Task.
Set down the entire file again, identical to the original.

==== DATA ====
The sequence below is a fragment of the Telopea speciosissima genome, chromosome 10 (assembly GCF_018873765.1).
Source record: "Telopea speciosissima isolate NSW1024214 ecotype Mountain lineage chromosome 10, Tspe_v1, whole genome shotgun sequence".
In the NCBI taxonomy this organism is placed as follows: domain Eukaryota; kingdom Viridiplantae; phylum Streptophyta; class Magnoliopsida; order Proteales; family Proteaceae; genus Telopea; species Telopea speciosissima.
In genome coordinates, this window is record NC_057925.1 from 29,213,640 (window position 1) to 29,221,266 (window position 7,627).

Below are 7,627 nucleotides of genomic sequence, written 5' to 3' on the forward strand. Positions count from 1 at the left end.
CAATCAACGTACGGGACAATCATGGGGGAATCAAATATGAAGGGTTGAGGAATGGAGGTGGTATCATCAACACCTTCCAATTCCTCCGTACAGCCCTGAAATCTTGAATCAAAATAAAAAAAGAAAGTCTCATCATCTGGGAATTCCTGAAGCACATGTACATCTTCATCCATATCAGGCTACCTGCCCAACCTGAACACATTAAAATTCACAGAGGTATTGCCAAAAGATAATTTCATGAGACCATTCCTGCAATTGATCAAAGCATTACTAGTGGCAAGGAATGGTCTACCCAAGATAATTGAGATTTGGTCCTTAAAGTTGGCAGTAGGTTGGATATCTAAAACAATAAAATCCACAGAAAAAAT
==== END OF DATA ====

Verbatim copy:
The sequence below is a fragment of the Telopea speciosissima genome, chromosome 10 (assembly GCF_018873765.1).
Source record: "Telopea speciosissima isolate NSW1024214 ecotype Mountain lineage chromosome 10, Tspe_v1, whole genome shotgun sequence".
In the NCBI taxonomy this organism is placed as follows: domain Eukaryota; kingdom Viridiplantae; phylum Streptophyta; class Magnoliopsida; order Proteales; family Proteaceae; genus Telopea; species Telopea speciosissima.
In genome coordinates, this window is record NC_057925.1 from 29,213,640 (window position 1) to 29,221,266 (window position 7,627).

Below are 7,627 nucleotides of genomic sequence, written 5' to 3' on the forward strand. Positions count from 1 at the left end.
CAATCAACGTACGGGACAATCATGGGGGAATCAAATATGAAGGGTTGAGGAATGGAGGTGGTATCATCAACACCTTCCAATTCCTCCGTACAGCCCTGAAATCTTGAATCAAAATAAAAAAAGAAAGTCTCATCATCTGGGAATTCCTGAAGCACATGTACATCTTCATCCATATCAGGCTACCTGCCCAACCTGAACACATTAAAATTCACAGAGGTATTGCCAAAAGATAATTTCATGAGACCATTCCTGCAATTGATCAAAGCATTACTAGTGGCAAGGAATGGTCTACCCAAGATAATTGAGATTTGGTCCTTAAAGTTGGCAGTAGGTTGGATATCTAAAACAATAAAATCCACAGAAAAAAT